E-commerce brings new life to farmers in southwest China
Zhang Min in her "Wuling Life House". [Photo: ChinaPlus/ Lu Chang]
Building a digital economy is high on the agenda of the Chinese government and efforts are being put into optimizing the agricultural industrial chain and encouraging people to start new businesses in rural areas.
The aim is for more people to establish these rural businesses through online platforms because it's widely believed that the success of E-commerce can help China realize its goal of lifting 70 million of people in underdeveloped areas out of poverty by 2020.
CRI’s reporter Lu Chang finds out how an E-commerce platform is raising people's living standards in southwest China's Xiushan County.
Wang Lei voices her report.
Zhang Min, online shop owner and the manager of "Wuling Life House" in Hongan, southwest China's Xiushan county. [Photo: ChinaPlus/ Lu Chang]
It's 8'o clock in the morning. The sun is shining over Hongan, an ancient river town in Southwest China's Xiushan Tujia and Miao Autonomous County.
48-year-old Zhangmin has just finished her morning farm work, and now it's time to open her roadside shop for the day's business.
"The first thing I do every morning in my store is to turn on the computer, and check for new online orders. Then I contact my customers, coordinate with delivery people and finish the orders. I can also process them through my smartphone."
Zhang Min helps local villager with rural financial services in her "Wuling Life House". [Photo: ChinaPlus/ Lu Chang]
Zhang Min is an adept computer and mobile user. Like many of her fellow villagers living in such a mountainous region - where several years ago transportation was so inconvenient, it's hard to believe that she once lived a relatively hard life.
"We used to depend entirely on farming, which was also completely weather-dependent and so we had very little income. I tried different business ideas, like selling feed, selling clothes, bringing my farm products to the fair in the town, but still remained poor for years. Throughout the year, I lived from hand to mouth - with nothing extra left."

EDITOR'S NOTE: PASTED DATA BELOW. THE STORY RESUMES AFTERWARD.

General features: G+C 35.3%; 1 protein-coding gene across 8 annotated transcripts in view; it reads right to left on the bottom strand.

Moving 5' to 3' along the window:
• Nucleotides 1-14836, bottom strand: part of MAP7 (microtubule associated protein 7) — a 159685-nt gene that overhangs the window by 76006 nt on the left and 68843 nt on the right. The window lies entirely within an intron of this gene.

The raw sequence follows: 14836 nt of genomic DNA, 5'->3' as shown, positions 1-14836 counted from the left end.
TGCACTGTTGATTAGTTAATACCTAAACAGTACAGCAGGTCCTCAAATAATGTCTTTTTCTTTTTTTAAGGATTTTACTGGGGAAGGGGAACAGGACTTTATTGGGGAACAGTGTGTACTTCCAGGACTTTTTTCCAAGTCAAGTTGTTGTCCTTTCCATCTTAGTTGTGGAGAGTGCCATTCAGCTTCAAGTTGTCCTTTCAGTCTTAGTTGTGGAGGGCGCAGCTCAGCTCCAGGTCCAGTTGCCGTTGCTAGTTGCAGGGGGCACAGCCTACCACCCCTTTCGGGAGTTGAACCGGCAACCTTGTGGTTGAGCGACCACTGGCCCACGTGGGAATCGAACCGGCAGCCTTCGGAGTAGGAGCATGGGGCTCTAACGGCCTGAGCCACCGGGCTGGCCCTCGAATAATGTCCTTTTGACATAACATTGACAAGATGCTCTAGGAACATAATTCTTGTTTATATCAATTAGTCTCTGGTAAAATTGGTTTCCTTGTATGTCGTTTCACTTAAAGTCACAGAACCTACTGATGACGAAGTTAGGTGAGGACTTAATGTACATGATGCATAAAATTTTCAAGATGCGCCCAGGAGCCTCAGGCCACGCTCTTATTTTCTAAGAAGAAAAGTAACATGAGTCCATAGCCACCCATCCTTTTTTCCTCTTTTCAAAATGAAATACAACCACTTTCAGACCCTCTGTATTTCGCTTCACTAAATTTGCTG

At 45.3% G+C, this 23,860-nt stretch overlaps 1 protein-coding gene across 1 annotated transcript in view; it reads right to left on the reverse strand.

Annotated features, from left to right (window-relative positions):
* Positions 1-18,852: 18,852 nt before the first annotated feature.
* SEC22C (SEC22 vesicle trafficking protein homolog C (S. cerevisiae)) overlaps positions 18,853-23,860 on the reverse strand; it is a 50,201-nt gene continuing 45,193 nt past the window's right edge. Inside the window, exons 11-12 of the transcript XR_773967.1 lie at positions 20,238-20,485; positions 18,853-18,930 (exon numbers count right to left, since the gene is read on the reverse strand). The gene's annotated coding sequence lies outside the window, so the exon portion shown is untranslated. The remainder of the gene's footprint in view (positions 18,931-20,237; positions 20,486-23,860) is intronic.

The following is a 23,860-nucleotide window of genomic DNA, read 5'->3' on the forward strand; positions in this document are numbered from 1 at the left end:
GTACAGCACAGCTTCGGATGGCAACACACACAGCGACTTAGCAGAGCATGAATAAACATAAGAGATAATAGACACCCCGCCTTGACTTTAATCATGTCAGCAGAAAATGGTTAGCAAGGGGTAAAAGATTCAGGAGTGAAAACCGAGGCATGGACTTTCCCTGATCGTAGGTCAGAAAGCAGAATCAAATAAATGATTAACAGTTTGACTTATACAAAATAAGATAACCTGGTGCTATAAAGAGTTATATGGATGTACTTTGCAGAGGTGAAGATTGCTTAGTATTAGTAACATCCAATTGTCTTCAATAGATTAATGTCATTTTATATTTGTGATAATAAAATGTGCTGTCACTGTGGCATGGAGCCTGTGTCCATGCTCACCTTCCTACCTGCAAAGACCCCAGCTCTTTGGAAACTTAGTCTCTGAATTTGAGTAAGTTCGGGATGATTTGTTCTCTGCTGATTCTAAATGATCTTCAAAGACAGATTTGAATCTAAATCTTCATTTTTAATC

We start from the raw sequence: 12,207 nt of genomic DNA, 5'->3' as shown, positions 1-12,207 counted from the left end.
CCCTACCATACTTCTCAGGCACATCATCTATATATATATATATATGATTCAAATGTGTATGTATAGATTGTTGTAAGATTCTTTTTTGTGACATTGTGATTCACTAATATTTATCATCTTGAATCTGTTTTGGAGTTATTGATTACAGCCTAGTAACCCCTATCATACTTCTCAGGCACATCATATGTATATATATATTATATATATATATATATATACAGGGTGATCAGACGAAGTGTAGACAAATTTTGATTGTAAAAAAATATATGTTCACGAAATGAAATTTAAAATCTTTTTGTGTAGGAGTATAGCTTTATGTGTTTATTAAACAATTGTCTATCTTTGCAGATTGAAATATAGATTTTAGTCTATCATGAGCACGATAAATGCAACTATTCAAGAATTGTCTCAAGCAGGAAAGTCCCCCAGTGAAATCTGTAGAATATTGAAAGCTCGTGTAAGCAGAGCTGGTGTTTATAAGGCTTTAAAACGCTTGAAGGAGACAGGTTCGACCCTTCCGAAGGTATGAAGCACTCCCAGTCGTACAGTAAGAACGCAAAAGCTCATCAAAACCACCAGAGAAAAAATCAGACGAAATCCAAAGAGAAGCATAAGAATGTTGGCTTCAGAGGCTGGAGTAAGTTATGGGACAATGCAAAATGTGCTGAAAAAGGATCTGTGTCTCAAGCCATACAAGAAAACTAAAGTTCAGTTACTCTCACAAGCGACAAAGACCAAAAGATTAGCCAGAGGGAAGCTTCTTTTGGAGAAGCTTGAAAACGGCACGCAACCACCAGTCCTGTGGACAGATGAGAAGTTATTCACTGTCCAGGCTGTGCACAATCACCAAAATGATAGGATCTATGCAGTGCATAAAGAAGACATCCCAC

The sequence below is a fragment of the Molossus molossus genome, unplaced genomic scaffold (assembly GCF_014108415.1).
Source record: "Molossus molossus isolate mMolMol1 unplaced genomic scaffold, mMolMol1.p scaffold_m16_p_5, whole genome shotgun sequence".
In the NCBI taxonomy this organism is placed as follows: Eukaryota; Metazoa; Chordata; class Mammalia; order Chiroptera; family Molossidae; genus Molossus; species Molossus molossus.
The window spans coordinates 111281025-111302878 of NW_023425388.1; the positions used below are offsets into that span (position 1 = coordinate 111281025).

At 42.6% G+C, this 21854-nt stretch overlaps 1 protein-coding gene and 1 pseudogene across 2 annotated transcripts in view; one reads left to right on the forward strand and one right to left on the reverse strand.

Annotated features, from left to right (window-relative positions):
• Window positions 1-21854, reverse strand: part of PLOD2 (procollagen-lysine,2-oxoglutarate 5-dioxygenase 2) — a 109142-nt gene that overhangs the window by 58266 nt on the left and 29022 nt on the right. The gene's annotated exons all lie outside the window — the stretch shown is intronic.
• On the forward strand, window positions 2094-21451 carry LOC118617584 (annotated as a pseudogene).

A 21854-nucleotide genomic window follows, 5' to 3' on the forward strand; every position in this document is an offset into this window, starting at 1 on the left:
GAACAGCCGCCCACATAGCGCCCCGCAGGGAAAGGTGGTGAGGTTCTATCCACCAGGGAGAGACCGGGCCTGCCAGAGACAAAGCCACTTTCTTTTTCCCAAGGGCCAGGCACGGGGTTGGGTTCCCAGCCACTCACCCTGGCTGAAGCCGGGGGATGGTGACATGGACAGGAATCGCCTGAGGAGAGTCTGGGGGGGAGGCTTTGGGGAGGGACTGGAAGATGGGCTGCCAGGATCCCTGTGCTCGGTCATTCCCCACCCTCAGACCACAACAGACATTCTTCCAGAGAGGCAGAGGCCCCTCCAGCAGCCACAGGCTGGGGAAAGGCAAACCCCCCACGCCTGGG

Things changed after the local government launched an e-commerce platform 3 years ago.
Since then, long-distance transportation, logistic costs and storage conditions for fresh produce have become less of an inconvenience largely thanks to a road network that was built at the same time.
Workers busy packging fresh fruits in "Yun Cang", the logistics center of Xiushan county. [Photo: ChinaPlus/ Lu Chang]
"I had no idea about the so-called 'E-commerce' then, and so I was not sure if I could handle it. At that time I even couldn't type as I was a total stranger to computers. I learned what e-commerce was through the government's campaign. The teachers taught us how to manage an online shop step-by-step, that's how I found out that it's possible my products could be sold across the country! I learned how to use a computer in 2015, and opened my online store on the "Cuntou" platform in 2016. Now they sell really well."
Zhang Min says her annual income in 2017 was more than a hundred thousand, nearly 10 times as much as that of the country's average annual income per farmer.
Che Yuxin, the head of Yunzhi Science and Trade Company. [Photo: ChinaPlus/Lu Chang]
Che Yuxin is the head of Yunzhi Science and Trade Company in Xiushan County.
"Training modern farmers can be a key issue among the three main obstacles for rural e-commerce; including logistics, products and rural talents. Here in Xiushan, we use a similar model as that of "The open-air banquet" - a typical Tujia tradition - to teach e-commerce."